Sam's face grew warm again too, but with glad relief and a sense of all things moving towards their proper place in time. The sunlight laid a firm touch to the top of his head and tickled his throat where his shirt's collar stood open. As his breath went in and out, all that he might've thought or felt during the night seemed to be seeping away from him, but he couldn't feel sorry for it.

The voices of the Fair Folk had filled the dark, and there they seemed to belong - with the white glint of stars that they brought down to earth, travelling onwards with the moon's watchful round.

He'd not seen a sliver of the old moon though, Sam remembered, but the waning sickle were grown thin as a needle, rousing not long before dawn. Perhaps he'd been asleep by then.

He stood up and walked a few steps to where the hillside was steepest, jutting above the sycamores and chestnuts and the hazel brakes deeper in the valley. When he turned his eyes to the village of Woodhall again, the cottage-roofs seemed small as pebbles in the waning mist. Mr. Frodo was watching him still, he knew without looking.

Where shall I find courage?

In unlikely places, Gildor had answered, offering the kind of comfort that might grow with time, when you no longer expected it to.

So wide was the world. When he looked towards all the unknown country in the east that he couldn't imagine, Sam felt afloat above it, as if he'd filled his chest with too much air. He'd never even imagined a place such as this, the glade that now lay behind him, in the very midst of the Shire.

Almost noiseless, Mr. Frodo got up and crossed over to him, a question in his eyes that he didn't need to speak. Sam nodded and stretched his toes into a thick tuft of clover. Aye, he was ready now to start out again, and a hum took up inside him like a whole swarm of bees when they left their hive after snow-melt. They both turned round in one motion.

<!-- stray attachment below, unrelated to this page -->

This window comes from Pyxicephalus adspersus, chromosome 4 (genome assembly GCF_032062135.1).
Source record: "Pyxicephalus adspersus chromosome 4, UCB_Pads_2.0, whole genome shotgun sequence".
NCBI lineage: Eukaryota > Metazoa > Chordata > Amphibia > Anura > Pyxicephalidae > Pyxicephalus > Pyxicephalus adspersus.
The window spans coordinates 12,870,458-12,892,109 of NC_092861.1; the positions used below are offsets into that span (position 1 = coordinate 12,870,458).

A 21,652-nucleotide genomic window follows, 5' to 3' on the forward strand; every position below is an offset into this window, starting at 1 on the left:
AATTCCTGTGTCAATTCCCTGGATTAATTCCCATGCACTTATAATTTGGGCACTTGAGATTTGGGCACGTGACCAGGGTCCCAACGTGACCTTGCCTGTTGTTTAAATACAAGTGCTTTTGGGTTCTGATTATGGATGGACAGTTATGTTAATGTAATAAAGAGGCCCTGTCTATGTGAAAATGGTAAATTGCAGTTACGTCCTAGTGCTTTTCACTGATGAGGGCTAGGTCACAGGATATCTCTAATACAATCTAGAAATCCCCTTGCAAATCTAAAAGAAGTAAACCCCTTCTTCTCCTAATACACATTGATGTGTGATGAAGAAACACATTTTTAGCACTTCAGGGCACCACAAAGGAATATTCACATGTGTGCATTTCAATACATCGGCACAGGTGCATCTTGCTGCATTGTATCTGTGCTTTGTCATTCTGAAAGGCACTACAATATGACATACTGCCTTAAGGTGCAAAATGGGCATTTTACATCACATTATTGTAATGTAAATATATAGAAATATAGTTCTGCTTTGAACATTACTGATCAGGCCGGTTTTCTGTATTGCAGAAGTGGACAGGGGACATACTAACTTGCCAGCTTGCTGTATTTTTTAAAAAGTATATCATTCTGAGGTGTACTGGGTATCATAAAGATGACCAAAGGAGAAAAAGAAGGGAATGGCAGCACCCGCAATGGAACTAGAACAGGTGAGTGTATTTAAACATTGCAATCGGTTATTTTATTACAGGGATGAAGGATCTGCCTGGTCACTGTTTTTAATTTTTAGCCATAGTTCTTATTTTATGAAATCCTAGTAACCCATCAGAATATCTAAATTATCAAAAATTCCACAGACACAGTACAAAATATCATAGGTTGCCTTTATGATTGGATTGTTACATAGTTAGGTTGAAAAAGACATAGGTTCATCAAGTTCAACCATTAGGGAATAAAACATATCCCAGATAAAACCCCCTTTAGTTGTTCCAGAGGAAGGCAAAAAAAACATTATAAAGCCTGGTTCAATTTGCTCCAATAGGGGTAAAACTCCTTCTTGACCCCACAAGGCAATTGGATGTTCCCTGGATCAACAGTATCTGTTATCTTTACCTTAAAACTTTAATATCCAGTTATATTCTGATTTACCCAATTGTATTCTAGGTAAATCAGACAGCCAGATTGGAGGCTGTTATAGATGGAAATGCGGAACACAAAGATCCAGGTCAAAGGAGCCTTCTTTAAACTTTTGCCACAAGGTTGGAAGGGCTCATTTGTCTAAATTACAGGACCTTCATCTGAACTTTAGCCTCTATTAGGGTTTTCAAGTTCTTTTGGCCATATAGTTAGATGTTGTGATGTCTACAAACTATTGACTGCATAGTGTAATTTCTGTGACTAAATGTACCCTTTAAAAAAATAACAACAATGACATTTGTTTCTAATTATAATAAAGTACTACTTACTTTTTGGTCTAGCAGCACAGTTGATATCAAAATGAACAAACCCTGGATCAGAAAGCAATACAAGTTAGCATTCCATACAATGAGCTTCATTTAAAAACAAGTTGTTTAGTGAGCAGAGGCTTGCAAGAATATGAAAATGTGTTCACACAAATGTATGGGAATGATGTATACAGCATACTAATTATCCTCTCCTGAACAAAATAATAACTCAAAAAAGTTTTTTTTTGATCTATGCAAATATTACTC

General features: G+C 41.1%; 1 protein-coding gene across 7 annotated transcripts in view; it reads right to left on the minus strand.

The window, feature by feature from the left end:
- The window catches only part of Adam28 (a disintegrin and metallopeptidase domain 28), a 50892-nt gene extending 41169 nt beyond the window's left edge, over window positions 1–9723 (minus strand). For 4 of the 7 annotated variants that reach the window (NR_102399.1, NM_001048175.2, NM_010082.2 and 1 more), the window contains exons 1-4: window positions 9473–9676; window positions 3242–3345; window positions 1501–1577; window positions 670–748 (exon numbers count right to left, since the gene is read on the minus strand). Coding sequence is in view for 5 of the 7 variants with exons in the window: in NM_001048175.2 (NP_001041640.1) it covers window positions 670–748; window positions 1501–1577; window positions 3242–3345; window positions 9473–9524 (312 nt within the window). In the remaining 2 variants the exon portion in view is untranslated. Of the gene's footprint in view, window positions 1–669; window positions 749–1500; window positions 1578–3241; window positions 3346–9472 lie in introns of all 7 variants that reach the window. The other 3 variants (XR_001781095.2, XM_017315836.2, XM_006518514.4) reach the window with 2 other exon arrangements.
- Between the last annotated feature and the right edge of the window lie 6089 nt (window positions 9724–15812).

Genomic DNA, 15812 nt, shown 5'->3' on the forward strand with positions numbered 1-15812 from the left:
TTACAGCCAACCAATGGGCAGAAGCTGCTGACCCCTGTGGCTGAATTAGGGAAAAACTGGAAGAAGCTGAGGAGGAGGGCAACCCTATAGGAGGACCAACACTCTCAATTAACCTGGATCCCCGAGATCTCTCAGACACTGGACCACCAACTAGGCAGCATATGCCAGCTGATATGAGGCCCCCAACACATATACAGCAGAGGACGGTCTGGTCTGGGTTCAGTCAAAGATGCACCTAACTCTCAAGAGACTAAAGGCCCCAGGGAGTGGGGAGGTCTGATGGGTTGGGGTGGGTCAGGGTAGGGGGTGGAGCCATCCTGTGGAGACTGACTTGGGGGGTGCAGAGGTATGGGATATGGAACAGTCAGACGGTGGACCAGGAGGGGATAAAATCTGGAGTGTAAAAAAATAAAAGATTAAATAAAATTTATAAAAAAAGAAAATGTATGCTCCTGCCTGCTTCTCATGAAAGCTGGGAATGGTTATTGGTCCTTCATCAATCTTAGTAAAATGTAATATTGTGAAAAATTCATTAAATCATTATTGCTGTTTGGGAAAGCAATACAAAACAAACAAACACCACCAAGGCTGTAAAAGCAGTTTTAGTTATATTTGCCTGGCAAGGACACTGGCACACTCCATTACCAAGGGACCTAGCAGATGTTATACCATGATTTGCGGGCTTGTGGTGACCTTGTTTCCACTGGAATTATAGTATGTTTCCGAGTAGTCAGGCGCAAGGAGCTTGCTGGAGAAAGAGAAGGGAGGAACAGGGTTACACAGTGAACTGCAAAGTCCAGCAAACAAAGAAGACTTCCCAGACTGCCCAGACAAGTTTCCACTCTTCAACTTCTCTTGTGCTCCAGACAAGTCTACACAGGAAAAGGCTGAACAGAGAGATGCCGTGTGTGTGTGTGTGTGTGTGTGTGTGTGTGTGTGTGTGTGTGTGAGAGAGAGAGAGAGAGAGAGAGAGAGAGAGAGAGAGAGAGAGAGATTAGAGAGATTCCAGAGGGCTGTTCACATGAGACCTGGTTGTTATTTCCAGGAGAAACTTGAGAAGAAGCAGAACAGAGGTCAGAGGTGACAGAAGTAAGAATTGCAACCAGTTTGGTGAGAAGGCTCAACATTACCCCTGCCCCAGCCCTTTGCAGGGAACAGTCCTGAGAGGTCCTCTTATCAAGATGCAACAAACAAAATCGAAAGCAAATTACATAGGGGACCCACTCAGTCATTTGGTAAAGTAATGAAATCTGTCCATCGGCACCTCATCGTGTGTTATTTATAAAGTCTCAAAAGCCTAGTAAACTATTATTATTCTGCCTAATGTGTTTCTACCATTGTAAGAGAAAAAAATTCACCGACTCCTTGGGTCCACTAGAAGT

"Pippin!" When there was no answer, Mr. Frodo tipped his head back and laid both hands to his mouth, making a show of repeating his call. "Pippin, where are you?"

So strong a cheer rang in his voice that Sam chuckled to himself. Even if he didn't know it, Mr. Frodo had all the courage as were needed, he thought with a sudden tenderness that spread wide in his chest.

Brighter daylight dipped the trees' crowns in fleeting gold and dappled the ground where they'd been sitting. As Mr. Pippin sauntered up, Sam bent to touch the splay of leaves on the stump one last time, barely grazing with his fingertips. The leaves were empty now but not yet wilting.

And maybe they wouldn't.

Sam let his breath fly with the notion, even though he'd never find out for certain.

When he straightened, the other two were looking at him. Mirth quickened in Mr. Pippin's eyes, but something else lay in Mr. Frodo's gaze - a wish maybe. Or a hope against hope, to return. Sam held that look as steadfast as he could. Then he went to fetch his pack.

* * *